suitable terminology and lexicographic problems which received
much attention from thinkers such as Bankim Chandra Chatterjee.
The Sanskrit exclusivism and the vernacular popularized by
the Pali canon brought out ideas such as Buddhism being the
fulfilment of Hinduism and the approach to ancient systems
through the concept of practical Vedanta. Similarly the support
of Hindu orthodoxy by people like Madan Mohan Malaviya resulted
in the uplift of untouchables, who were then designated as
‘harijans’, the people of God.
of Discursive Truth
was no longer merely metaphysical speculation aimed at bringing
out the intellectual brilliance of thinkers; instead it gained
ethical and social currency. It acquired an imaginative and
symbolic dimension, became more descriptive and contemplative.
For instance, the literary masterpieces of Bankim Chandra
underlined the philosophic ideal of anushilana (repeated
practice); Rabindranath Tagore, in his turn, advocated a personalistic
absolutism and considered beauty and harmony of God’s creative
act as a fitting subject for both literature and philosophy.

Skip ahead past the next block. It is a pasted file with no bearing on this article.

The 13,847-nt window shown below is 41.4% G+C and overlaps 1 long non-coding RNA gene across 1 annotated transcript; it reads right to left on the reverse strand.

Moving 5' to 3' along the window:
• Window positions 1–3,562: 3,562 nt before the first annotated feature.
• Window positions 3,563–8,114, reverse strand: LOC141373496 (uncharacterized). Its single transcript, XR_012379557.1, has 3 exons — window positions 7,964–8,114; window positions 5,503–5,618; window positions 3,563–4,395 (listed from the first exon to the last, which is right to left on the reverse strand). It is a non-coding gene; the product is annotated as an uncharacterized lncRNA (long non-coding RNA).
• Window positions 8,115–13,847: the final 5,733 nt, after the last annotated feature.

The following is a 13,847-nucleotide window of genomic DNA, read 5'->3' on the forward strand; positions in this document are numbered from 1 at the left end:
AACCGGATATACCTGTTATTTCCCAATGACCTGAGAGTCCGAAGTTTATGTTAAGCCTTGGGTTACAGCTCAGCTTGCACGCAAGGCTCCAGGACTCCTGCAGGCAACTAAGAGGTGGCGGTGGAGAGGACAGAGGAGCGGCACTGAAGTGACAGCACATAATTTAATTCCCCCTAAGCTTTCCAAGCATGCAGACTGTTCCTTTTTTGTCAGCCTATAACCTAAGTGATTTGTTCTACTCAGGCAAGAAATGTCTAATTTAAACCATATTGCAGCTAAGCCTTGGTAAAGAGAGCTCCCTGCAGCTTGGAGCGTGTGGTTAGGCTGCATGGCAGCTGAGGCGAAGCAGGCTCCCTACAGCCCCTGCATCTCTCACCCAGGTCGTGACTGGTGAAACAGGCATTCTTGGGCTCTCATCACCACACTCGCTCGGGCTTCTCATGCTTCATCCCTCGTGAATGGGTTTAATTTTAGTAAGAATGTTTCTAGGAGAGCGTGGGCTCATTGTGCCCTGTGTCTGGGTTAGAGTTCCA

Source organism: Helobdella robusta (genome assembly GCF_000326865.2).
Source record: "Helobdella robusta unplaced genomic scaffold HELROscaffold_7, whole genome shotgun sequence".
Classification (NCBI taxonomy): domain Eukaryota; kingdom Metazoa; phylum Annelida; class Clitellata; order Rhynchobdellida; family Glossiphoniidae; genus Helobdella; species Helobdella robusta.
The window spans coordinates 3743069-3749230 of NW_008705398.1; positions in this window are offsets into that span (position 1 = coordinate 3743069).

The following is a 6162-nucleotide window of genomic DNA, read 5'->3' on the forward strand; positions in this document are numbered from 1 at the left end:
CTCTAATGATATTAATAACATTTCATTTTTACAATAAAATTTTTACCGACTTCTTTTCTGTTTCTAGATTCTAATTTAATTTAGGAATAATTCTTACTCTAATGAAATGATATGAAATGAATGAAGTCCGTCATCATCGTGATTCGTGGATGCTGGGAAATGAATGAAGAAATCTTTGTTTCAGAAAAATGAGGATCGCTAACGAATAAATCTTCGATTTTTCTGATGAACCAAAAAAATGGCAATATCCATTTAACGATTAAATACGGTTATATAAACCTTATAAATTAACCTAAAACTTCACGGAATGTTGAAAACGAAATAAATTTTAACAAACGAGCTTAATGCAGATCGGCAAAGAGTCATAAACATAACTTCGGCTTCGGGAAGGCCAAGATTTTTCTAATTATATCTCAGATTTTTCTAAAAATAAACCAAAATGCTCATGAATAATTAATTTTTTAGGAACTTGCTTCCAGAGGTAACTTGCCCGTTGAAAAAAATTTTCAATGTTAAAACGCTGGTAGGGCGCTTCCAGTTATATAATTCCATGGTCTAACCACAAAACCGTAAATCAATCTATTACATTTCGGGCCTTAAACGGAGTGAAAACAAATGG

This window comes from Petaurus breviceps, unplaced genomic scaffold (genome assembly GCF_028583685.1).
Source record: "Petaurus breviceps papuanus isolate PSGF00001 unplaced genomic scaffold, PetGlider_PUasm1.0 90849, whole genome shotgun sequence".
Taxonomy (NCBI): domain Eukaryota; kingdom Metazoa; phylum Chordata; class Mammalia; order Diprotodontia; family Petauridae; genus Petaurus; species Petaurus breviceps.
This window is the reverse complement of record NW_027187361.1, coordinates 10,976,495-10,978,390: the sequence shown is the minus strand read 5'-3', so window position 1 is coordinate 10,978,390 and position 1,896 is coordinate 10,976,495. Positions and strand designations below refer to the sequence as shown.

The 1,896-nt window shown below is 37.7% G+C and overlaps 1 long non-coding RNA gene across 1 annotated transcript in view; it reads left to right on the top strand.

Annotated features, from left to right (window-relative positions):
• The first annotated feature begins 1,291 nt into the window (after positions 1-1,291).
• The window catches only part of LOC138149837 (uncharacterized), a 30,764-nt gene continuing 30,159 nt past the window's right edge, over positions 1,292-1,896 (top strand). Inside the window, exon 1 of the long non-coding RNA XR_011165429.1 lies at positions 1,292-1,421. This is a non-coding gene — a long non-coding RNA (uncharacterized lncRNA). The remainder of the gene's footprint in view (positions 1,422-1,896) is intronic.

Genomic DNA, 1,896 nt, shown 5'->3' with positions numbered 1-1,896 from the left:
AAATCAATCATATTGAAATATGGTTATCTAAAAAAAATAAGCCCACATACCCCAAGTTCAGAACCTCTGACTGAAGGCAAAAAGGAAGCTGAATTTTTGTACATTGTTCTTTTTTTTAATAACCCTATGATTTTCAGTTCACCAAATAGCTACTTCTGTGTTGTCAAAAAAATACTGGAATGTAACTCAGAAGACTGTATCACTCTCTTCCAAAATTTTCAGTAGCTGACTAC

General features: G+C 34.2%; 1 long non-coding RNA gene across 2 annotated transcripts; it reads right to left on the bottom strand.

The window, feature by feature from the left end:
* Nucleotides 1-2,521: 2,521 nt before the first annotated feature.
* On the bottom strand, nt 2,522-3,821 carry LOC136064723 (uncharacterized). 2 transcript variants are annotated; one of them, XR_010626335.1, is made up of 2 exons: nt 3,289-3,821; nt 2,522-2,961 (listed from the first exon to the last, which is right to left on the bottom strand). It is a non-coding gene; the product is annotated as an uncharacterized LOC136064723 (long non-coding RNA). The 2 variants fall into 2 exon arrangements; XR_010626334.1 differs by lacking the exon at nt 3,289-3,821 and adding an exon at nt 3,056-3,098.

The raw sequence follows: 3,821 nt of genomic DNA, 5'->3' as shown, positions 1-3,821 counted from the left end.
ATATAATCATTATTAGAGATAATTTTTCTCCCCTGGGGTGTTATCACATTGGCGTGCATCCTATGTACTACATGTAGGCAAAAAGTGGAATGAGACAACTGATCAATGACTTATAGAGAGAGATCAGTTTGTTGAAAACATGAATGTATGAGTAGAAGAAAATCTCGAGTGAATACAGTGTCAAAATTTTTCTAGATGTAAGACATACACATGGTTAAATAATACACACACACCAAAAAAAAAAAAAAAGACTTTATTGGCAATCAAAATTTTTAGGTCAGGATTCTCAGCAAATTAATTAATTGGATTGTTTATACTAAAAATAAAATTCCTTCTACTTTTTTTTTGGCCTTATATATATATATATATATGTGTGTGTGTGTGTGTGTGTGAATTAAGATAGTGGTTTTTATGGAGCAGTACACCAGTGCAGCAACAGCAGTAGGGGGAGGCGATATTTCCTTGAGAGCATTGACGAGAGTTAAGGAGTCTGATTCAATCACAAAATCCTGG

source of inspiration in the case of Devendranath Tagore was
his own heart, in contradistinction to the privilege given
to revelatory scriptures by other Brahmos. Here the fourth
of Veeser’s assumptions comes into play because both imaginative
and archival discourse shows the alterable nature of truth.
Keshab Chandra Sen borrowed from Christianity, while Vivekananda
categorized the West as materialistic/pragmatic and the East
as spiritual/impractical. Aurobindo attempted to establish
the identity of Hinduism not by return to the past nor by
asserting its timeless validity; for him it was the source
of vitality and change, openness for question and experiment.
Coomaraswamy spoke in defence of tradition in Hinduism through
his criticism of Radhakrishnan, who, he felt, had failed in
the task of actualizing and modernizing the tradition, as
had several others. Krishnamurti did not show allegiance to
any particular philosophic system or tradition and spoke of
spiritual truths as lying deep within oneself, to be realized
by one’s own effort. It was the unique privilege of Ramakrishna
Paramahamsa and Ramana Maharshi to bring an experiential dimension
to the expression of philosophic truths. The tolerance and
universal dimension of Ramakrishna’s spiritual message and
the silence of Ramana, which is as eloquent as his words of
wisdom, bring new levels of truth to philosophic discourse.
But, of course, this was not the last word. It has been said
that Vivekananda’s use of the teachings of his guru Ramakrishna